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PopDigests are short, comprehensive summaries of research results with a link to the original publication (if accessible online).
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Sweden is often referred to as a role model when it comes to gender equality in general, and for its parental leave allowances in particular. Ann-Zofie Duvander (Stockholm University) and Mats Johansson (Swedish Social Insurance Agency) aim at determining the effects of three reforms introduced in Sweden between 1995 and 2008 on the division of parental leave days between the parents. Sweden first introduced parental leave with earnings-related benefits in 1974. The length of leave was extended in the 1980s to over a year.
More for women in retirement?
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Survivors’ pensions – pensions that are derived from rights acquired by the individual’s spouse – were a feasible solution to the problem of gender inequality in retirement and living standards in the recent past. But current increases in divorce rates along with a decrease in marriage rates, and the rise in women’s participation in the labour force that questions the “male breadwinner” model necessitate a change in the forms of redistribution, claim Carole Bonnet and Jean-Michael Hourriez from INED.
Good arguments for investing in health
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In many countries, health is distributed very unevenly across society, meaning that people with lower levels of education, occupation or income tend to have systematically higher morbidity and mortality rates. Beyond doubt, such health inequalities lead to economic cost. But how much? Johan P. Mackenbach from Erasmus University Rotterdam and his colleagues present the first data for the European Union.
Getting older without living longer
The western and the eastern parts of Europe have been persistently different in their demographic, economic, and social development. Nikolai Botev examines some of these differences and discusses their importance for the process of population ageing and intergenerational relations in Central and Eastern Europe (CEE includes the former communist countries).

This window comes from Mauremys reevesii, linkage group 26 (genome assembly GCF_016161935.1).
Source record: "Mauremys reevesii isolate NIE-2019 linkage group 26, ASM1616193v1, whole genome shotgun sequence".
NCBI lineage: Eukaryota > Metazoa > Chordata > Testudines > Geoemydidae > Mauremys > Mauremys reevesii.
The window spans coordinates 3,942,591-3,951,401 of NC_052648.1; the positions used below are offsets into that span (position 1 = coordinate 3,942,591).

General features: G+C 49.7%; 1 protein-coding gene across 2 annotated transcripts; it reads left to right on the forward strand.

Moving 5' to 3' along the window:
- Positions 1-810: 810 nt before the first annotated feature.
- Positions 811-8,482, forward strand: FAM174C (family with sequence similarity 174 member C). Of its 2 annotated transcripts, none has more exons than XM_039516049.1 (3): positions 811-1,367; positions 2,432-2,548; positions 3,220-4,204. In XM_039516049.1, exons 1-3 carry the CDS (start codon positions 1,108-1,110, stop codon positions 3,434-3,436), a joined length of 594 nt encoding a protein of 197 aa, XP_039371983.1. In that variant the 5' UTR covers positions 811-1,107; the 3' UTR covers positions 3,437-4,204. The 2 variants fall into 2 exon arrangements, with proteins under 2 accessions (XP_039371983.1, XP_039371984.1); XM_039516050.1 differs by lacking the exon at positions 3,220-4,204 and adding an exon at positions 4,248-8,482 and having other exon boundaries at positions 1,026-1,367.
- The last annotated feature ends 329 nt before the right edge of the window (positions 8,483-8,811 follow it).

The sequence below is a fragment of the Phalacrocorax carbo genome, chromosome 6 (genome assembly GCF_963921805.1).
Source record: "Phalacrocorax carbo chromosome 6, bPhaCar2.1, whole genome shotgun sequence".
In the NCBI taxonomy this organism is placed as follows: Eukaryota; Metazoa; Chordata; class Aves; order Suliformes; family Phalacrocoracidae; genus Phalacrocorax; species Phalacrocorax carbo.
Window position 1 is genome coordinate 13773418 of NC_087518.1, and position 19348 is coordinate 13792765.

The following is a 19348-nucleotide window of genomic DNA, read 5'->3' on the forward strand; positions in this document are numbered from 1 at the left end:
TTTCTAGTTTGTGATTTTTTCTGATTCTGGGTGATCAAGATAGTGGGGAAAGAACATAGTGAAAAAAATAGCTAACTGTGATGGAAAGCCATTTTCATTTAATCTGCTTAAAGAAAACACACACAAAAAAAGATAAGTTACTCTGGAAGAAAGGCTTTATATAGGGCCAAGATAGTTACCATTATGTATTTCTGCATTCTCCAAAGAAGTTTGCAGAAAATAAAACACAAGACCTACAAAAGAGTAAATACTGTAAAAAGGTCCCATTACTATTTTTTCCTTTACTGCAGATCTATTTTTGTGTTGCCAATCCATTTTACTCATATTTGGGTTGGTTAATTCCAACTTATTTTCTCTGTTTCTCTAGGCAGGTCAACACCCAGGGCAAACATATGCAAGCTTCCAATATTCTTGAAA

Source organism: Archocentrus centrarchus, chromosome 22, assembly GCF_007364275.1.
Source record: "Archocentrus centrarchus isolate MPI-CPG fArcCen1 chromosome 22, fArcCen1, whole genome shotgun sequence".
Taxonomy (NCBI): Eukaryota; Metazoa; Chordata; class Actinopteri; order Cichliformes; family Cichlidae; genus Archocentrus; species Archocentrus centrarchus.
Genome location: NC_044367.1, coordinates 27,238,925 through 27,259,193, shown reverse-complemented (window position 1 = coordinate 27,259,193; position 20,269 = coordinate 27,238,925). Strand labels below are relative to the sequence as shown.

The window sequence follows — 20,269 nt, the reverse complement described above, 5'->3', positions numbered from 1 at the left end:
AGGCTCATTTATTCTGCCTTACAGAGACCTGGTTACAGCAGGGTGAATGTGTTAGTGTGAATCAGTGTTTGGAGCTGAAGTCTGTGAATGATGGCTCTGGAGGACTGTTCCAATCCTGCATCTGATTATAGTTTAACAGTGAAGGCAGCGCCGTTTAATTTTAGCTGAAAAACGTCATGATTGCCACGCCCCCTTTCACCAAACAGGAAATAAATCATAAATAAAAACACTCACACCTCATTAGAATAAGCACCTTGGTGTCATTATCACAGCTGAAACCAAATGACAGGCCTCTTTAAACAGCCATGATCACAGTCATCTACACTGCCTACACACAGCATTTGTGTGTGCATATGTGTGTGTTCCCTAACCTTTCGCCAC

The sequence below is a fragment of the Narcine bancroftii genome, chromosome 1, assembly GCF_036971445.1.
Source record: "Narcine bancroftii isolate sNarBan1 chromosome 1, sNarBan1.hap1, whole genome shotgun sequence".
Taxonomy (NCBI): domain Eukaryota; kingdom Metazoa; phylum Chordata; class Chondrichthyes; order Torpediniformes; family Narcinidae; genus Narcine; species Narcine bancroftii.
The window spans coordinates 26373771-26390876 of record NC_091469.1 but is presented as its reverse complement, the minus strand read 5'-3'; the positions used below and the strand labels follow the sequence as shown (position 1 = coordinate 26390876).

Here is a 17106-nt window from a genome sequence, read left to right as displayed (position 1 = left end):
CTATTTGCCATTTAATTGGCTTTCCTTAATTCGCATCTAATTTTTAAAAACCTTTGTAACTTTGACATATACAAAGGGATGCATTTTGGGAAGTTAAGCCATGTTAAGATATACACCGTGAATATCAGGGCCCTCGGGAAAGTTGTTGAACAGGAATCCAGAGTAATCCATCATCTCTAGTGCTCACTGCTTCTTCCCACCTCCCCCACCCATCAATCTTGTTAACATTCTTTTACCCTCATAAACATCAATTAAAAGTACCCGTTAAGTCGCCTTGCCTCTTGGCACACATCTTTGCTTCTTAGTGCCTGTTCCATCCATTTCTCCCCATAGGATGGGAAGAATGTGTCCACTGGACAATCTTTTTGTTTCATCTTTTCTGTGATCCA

What works for Immigrants?
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When it comes to family policy, childcare or gender equality, Sweden always ranks at the top and is viewed as a role model. The same is true for the country’s policies towards immigrants. Anja Wiesbrock from University of Oslo wanted to find out how successful those policies really are, especially when it comes to the integration of migrants into the labour market.
Our children – who cares, who pays?
Childcare has been more and more frequently included in European policy agendas; questions such as “who should care for children, how, how much and for how long” are at the centre of the policy debate. Chiara Saraceno seeks to contribute to this discussion by comparing current childcare policies within Europe. The author also reflects on the debate on childcare from different angles, including work-family reconciliation, equal opportunities between genders, and inequalities among children. By combining these three dimensions, Saraceno concludes that childcare is not a matter of a simple division between family care, more specifically mother’s care, and non-family care.
People and Emissions
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Even though the intergovernmental Panel on Climate Change (IPCC) which includes more than 2500 scientists from 150 countries, is confident that population is one of the root causes of greenhouse emissions, there have only been a few studies on the actual input of population trends on climate change. Based on existing scientific evidence, Leiwen Jiang and Karen Hardee explore how demographic trends affect climate change and they try to find answers on how demographics do have an impact on both mitigation and adaptation, and they also discuss how policies could make a difference.
No war between generations
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“Population ageing is not only about older people,” says Pearl Dykstra from Erasmus University Rotterdam in her article “Key Findings from the Multilinks Research Programme.” Grounding their research on this key principle, Dykstra and her colleagues from Multilinks conducted innovative studies and brought forward new and unique insights on intergenerational relations in Europe.
More economic security – more babies
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European populations are shrinking in size every year. One reason for this is the decrease in births everywhere in Europe. However, within the overall declining trend, there are still huge differences between European countries when it comes to age at first birth and the number of babies per woman. Researcher Alícia Adserà is interested in finding out what accounts for those differences and what role unemployment rates and labour market conditions play.
Potential Job Killers
Increasing rates of children living below the poverty line have become a concern for most European countries. This risk is especially high for single-parent families and for families where both parents are jobless. However, little is known about the opposite relation: Does having children increase the risk that neither partner of a couple works? In a recent study, Juho Härkönen explores this question and the role of policies.
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